Organisms are evolutionary, and most of their genes recombine and change to generate diversity, but they are also developmental. Their handful of developmental genes generally can’t change, without destruction of the organism. These genes have become very finely tuned, over many past replications, for the production of complexity and life cycle, just as a handful of our universe’s fundamental parameters are breathtakingly finely tuned, in their mathematical values, for producing stable, long-lived, complex universes. Just as we observe in all living systems, the most parsimonious explanation for this incredible developmental fine tuning is a history of past universal replication, and an adaptive value for the intelligence that exists within our universe. Yet at present, the courageous scientists exploring the fine-tuned universe problem presently do not use the phrase “universal development.” Instead, we find fine-tuning research disproportionately dominated by intelligent design creationists championing the idea of fine-tuning as “evidence for God”. Perhaps as a result, the field remains professionally controversial for orthodox science, and a minority of astrophysicists even try to argue that fine-tuning doesn’t exist. But it does. It is baked into our standard model of physics and our best current cosmological models, just as it is in our models of biological development. The hypothesis of universal evolutionary development offers a fully naturalistic explanation for fine-tuning, and it deserves to be carefully investigated.
The primary bias that exists in our cosmological models today is not observer selection bias, which is real but overrated. The primary bias at present is our failure to consider the concept of universal development, the idea that our universe’s special initial conditions and stunning internal complexity are likely self-organized, via evolutionary development, just as our initial conditions and complexity have self-organized in all living systems. If our universe is a replicator, then evo devo self-organization is the most parsimonious explanation for the surprising levels of fine-tuning, massive parallelism, and fitness for life we find in our universe, not randomness alone, and not “design.” See the fine-tuned universe hypothesis – evidence for ED on our Evolutionary Development wiki page for further discussion.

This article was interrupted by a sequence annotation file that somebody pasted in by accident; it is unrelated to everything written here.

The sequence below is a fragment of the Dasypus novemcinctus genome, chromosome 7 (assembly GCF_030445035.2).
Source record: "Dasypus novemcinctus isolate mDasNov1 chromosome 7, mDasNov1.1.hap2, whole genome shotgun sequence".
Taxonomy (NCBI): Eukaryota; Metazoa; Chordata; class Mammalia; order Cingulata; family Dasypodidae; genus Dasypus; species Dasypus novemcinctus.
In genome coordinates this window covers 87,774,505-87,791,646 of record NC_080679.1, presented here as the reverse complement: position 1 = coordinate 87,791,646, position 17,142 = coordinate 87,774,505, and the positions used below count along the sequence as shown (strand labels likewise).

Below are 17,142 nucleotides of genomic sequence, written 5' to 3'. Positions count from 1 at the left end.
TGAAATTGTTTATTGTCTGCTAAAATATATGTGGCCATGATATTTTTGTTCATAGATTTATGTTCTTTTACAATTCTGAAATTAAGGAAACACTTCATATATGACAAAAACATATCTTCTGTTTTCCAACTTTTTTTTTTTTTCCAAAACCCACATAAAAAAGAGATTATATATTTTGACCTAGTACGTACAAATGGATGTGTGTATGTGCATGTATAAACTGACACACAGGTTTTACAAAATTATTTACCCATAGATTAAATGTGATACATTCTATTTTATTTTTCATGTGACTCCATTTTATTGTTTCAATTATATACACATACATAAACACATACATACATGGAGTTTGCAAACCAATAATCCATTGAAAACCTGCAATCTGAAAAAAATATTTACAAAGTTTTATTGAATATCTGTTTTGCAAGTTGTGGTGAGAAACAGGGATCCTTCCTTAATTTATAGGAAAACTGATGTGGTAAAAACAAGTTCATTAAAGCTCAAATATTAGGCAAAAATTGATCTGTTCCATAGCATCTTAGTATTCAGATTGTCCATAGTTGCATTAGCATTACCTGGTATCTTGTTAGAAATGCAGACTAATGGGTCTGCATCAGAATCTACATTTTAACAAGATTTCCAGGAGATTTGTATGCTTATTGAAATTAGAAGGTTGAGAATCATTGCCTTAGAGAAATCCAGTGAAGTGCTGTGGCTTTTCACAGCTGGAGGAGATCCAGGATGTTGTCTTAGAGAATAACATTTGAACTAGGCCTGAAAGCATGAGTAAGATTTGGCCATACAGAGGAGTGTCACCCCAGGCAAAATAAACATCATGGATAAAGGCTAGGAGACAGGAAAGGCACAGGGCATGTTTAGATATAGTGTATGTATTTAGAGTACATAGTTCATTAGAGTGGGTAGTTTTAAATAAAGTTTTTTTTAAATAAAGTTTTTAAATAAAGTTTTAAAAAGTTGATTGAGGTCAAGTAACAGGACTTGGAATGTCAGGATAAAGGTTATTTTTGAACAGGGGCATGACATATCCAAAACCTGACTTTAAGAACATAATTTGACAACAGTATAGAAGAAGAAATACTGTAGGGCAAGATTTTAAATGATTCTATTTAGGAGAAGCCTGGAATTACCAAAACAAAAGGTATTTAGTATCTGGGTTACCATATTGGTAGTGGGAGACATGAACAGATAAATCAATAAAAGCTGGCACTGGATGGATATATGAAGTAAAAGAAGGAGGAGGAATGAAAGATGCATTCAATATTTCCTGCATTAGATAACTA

Our leading scientific theories of universal change are presently missing the concept of evolutionary development—the best model we presently know for managing complexity. For us to correct this oversight, cosmologists, astrophysicists, geochemists, astrobiologists, information theorists, philosophers, scholars of Big History and other scientists considering long-range universal change must improve their understanding of biological evolution, biological development and evo-devo biology, and consider how they may well apply to the universe as a complex system. So too must our scholars of long-range biological, social, and technological change consider how their theories and models may be improved by a better understanding of processes of universal evolution and universal development.
Do you find this a convincing argument? Feel free to comment, or send me your private feedback (johnsmart att accelerating dott org). I am reasonably hopeful that over time, we’ll come to understand our universe as a complex replicator, and in the process develop a much better understanding of our evolutionary and developmental purposes, and become better at the roles we each play in our families, organizations, and society in the grand scheme of universal complexification and adaptation.